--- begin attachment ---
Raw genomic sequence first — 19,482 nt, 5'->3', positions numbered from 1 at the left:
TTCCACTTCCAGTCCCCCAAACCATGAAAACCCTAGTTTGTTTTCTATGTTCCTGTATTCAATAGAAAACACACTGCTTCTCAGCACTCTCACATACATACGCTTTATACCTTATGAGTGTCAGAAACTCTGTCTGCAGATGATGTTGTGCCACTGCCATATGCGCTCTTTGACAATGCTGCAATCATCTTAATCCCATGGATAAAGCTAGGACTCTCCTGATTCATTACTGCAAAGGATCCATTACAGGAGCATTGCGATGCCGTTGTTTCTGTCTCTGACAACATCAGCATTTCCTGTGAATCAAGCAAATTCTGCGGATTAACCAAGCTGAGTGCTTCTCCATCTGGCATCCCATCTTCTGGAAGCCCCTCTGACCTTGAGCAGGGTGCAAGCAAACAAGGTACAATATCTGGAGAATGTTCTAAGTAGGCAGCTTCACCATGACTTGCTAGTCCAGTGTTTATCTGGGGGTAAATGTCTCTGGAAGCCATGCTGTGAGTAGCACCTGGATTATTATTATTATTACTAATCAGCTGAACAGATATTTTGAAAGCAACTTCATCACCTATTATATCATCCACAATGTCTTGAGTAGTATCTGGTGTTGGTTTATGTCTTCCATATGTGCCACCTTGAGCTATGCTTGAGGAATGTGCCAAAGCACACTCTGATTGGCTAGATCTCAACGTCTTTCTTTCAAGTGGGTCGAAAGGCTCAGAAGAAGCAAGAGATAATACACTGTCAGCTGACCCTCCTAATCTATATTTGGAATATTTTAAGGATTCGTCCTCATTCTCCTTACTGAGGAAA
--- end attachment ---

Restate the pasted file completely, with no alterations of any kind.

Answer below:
Raw genomic sequence first — 19,482 nt, 5'->3', positions numbered from 1 at the left:
TTCCACTTCCAGTCCCCCAAACCATGAAAACCCTAGTTTGTTTTCTATGTTCCTGTATTCAATAGAAAACACACTGCTTCTCAGCACTCTCACATACATACGCTTTATACCTTATGAGTGTCAGAAACTCTGTCTGCAGATGATGTTGTGCCACTGCCATATGCGCTCTTTGACAATGCTGCAATCATCTTAATCCCATGGATAAAGCTAGGACTCTCCTGATTCATTACTGCAAAGGATCCATTACAGGAGCATTGCGATGCCGTTGTTTCTGTCTCTGACAACATCAGCATTTCCTGTGAATCAAGCAAATTCTGCGGATTAACCAAGCTGAGTGCTTCTCCATCTGGCATCCCATCTTCTGGAAGCCCCTCTGACCTTGAGCAGGGTGCAAGCAAACAAGGTACAATATCTGGAGAATGTTCTAAGTAGGCAGCTTCACCATGACTTGCTAGTCCAGTGTTTATCTGGGGGTAAATGTCTCTGGAAGCCATGCTGTGAGTAGCACCTGGATTATTATTATTATTACTAATCAGCTGAACAGATATTTTGAAAGCAACTTCATCACCTATTATATCATCCACAATGTCTTGAGTAGTATCTGGTGTTGGTTTATGTCTTCCATATGTGCCACCTTGAGCTATGCTTGAGGAATGTGCCAAAGCACACTCTGATTGGCTAGATCTCAACGTCTTTCTTTCAAGTGGGTCGAAAGGCTCAGAAGAAGCAAGAGATAATACACTGTCAGCTGACCCTCCTAATCTATATTTGGAATATTTTAAGGATTCGTCCTCATTCTCCTTACTGAGGAAA